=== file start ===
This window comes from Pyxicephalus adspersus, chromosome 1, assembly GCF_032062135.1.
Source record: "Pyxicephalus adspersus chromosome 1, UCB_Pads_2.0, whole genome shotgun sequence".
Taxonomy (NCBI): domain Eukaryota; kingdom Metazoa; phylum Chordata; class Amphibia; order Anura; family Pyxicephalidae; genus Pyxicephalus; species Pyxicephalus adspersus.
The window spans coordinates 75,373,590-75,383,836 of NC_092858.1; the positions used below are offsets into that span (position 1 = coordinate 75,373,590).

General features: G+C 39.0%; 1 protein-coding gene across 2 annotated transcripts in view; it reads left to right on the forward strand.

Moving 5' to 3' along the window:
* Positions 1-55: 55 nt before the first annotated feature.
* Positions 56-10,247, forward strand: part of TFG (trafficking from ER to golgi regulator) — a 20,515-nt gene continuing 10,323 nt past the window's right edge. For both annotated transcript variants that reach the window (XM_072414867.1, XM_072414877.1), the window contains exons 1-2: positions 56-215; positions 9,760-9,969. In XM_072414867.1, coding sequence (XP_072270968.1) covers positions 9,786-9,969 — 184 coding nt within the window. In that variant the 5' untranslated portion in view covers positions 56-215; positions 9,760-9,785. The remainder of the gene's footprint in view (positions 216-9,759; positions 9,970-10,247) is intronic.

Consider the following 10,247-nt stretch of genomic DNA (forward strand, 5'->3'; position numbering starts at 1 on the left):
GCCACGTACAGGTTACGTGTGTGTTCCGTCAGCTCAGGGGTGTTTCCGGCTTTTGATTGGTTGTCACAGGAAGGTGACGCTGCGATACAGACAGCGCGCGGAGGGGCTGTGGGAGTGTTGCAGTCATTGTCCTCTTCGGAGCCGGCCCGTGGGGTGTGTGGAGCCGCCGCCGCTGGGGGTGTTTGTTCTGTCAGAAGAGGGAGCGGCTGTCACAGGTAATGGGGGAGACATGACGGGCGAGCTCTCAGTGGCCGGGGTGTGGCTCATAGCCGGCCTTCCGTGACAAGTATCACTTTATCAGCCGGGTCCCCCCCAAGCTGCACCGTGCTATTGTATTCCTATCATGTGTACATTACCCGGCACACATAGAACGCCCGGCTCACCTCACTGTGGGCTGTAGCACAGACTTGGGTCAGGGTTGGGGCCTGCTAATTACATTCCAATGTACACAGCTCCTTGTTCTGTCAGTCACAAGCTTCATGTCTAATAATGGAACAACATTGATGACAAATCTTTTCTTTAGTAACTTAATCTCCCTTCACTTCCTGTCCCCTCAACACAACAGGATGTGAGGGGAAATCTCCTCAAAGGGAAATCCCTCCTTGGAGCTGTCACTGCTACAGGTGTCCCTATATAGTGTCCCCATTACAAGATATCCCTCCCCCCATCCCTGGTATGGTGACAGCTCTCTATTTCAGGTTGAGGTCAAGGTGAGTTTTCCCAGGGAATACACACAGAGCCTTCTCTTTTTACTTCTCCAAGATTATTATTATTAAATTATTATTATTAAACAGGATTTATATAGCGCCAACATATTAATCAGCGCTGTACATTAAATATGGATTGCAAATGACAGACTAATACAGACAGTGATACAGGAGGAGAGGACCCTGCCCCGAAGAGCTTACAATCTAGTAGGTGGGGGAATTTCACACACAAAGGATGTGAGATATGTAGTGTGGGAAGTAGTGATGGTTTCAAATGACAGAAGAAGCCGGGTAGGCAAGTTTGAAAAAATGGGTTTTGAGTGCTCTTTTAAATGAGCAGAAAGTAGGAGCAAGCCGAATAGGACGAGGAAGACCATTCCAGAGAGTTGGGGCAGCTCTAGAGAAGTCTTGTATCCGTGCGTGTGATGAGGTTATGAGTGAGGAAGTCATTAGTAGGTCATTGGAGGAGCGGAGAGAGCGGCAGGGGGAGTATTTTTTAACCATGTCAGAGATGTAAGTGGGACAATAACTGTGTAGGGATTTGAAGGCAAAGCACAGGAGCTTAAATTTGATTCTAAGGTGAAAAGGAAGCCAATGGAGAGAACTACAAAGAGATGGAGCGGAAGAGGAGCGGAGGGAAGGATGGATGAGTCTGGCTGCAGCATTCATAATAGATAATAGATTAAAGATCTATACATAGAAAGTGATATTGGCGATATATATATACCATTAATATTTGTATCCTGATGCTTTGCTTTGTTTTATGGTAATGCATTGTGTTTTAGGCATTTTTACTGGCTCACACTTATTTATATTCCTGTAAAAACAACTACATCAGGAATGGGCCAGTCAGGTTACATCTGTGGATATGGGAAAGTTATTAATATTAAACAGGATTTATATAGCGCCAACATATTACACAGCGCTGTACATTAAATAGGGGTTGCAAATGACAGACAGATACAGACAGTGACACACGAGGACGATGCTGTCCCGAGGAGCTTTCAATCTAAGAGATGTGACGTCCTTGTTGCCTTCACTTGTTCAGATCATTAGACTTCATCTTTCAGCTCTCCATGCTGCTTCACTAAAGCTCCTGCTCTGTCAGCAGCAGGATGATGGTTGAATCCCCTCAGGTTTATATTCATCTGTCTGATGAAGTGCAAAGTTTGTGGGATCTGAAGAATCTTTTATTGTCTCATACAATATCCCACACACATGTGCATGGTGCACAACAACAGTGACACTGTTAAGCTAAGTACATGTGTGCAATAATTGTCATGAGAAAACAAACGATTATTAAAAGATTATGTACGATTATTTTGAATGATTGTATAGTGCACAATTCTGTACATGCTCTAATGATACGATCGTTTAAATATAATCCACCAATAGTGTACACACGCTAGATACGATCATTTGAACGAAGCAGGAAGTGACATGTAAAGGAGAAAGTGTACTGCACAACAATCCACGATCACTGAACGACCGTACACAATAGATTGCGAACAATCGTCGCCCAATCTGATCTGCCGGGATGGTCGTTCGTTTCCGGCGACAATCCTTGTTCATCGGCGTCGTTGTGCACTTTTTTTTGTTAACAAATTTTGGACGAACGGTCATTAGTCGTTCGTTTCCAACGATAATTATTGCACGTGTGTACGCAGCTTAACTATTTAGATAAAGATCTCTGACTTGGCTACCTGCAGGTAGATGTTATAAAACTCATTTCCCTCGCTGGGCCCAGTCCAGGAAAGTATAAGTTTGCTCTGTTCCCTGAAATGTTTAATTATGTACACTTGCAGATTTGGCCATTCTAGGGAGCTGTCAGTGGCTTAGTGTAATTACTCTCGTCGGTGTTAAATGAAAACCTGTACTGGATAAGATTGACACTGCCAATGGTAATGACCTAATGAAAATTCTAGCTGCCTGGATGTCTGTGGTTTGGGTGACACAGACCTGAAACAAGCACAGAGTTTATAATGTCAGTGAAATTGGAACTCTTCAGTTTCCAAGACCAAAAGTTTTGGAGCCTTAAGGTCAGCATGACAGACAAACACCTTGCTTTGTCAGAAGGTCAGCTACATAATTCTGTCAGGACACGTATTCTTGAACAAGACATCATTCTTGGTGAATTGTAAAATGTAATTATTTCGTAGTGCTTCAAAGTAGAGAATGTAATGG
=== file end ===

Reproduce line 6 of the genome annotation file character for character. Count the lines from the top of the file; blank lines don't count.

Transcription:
Moving 5' to 3' along the window: